On cross-writs of certiorari.
For the prosecutor, Cox & Walburg (Arthur F. Mead, of counsel).
For the respondent, Jacob R. Mantel.
Before Justices Bodine, Heher and Perskie.
The opinion of the court was delivered by
PERSKIE, J. The basic question requiring decision, on the facts of this workmen's compensation case, is whether, as claimed by the employer and employee, a wrong basis or method was employed in determining the question of compensable disability awarded the employee.
On May 25th, 1938, Frank Colarusso, hereafter referred to as petitioner, a laborer, 29 years of age, was employed as a general helper by Sam Bahto, trading as Liberty Cleaners and Dyers, hereafter referred to as respondent. While so employed, petitioner sustained an accident which concededly arose out of and in the course of his employment. Pipes which petitioner was removing from a tank "fell into a pool of acid causing same to splash in each [of his] eyes."
What were the disabilities flowing from the personal injuries which the petitioner sustained as a result of the
accident? Cf. Everhart v. Newark Cleaning & Dyeing Co., 119 N.J.L. 108, 114; 192 A. 294. The record discloses that on November 7th, 1938, petitioner filed a claim petition for compensation with our Workmen's Compensation Bureau. In this petition he alleged that as a result of the accident his "left eye" was "entirely removed" and that his "right eye" suffered "a fifty per cent. (50%) loss of vision." Respondent answered admitting his liability for the loss of petitioner's left eye on a basis of permanent liability for 100 weeks (N.J.S.A. 34:15-12.s). Respondent further answered that he was voluntarily making payments due petitioner and which payments as made were accepted by petitioner; that there was no "causal relationship" between the accident and injury to the right eye; and that there was in fact no additional disability to the right eye as a result of the accident.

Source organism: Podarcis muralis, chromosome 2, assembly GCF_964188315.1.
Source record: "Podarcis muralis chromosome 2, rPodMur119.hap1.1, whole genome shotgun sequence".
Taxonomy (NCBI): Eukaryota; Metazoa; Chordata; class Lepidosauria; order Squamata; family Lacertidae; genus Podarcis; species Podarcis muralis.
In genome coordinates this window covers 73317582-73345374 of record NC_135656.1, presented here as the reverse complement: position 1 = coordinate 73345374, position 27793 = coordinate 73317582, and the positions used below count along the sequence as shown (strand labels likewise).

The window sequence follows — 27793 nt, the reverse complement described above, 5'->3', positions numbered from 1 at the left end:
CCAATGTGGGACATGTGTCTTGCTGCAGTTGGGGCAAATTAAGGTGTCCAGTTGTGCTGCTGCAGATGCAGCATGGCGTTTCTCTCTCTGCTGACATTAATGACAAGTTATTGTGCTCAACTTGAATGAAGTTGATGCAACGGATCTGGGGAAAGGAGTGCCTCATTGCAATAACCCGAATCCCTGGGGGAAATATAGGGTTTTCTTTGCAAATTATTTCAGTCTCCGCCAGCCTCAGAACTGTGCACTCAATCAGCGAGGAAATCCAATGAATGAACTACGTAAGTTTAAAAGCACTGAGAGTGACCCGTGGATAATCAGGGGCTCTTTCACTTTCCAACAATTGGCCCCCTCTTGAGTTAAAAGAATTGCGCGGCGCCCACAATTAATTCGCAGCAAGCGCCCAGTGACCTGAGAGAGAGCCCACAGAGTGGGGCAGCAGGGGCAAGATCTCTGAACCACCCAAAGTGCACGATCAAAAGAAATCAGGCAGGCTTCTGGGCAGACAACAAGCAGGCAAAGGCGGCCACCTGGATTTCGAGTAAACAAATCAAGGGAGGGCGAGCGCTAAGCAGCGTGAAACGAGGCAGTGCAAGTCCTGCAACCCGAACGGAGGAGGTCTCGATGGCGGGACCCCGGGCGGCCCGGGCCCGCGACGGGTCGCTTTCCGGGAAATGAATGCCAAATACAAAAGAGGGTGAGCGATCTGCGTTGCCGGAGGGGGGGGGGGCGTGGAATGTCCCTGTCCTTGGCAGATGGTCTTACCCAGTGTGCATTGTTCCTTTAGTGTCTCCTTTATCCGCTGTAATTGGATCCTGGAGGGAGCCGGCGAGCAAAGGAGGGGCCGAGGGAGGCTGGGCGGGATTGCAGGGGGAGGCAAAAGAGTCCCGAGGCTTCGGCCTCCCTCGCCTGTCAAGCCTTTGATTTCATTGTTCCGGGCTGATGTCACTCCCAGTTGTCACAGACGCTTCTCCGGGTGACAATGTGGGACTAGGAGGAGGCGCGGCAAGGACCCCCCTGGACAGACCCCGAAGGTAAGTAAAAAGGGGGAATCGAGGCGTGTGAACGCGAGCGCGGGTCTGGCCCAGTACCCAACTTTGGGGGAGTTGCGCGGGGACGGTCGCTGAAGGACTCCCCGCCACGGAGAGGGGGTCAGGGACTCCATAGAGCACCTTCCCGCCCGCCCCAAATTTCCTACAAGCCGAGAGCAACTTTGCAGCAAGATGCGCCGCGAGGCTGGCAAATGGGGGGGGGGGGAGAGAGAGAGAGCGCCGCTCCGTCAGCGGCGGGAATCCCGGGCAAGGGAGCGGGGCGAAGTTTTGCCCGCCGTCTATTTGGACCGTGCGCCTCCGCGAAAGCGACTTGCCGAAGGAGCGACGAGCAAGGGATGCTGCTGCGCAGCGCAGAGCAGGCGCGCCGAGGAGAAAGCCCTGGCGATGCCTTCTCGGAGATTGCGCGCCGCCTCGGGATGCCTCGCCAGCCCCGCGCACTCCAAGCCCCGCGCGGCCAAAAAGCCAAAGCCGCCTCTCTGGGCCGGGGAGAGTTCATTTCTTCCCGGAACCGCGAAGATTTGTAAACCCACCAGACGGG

In this posture of the cause, the respective parties agreed "to settle" petitioner's claim, subject to the approval of a deputy commissioner of the Bureau, for 25 weeks for temporary total disability, plus a permanent partial disability based upon 35% of permanent total disability, or 175 weeks, plus allowances of fees for doctors, attorneys, & c. The proposed settlement was approved and a determination of facts and rule for judgment, consented to in writing by the parties, was entered accordingly, on March 13th, 1939, by the deputy commissioner.
Properly treating the settlement as a nullity (P. Bronstein & Co., Inc., v. Hoffman, 117 N.J.L. 500; 189 A. 121; Ruoff v. Blasi, 117 N.J.L. 47; 189 A. 581; affirmed, 118 N.J.L. 314; 191 A. 877), petitioner on January 15th, 1940, filed a second claim petition for compensation. Cf. Stroebel v. Jefferson Trucking and Rigging Co., 124 N.J.L. 210; 11 A.2d 297; affirmed, 125 N.J.L. 484; 15 A.2d 805. In this petition he again alleged that as a result of the accident on May 25th, 1938, his "left eye" was "entirely removed," his "right eye" had a 50% loss of vision and additionally alleged that he suffered "injury to ...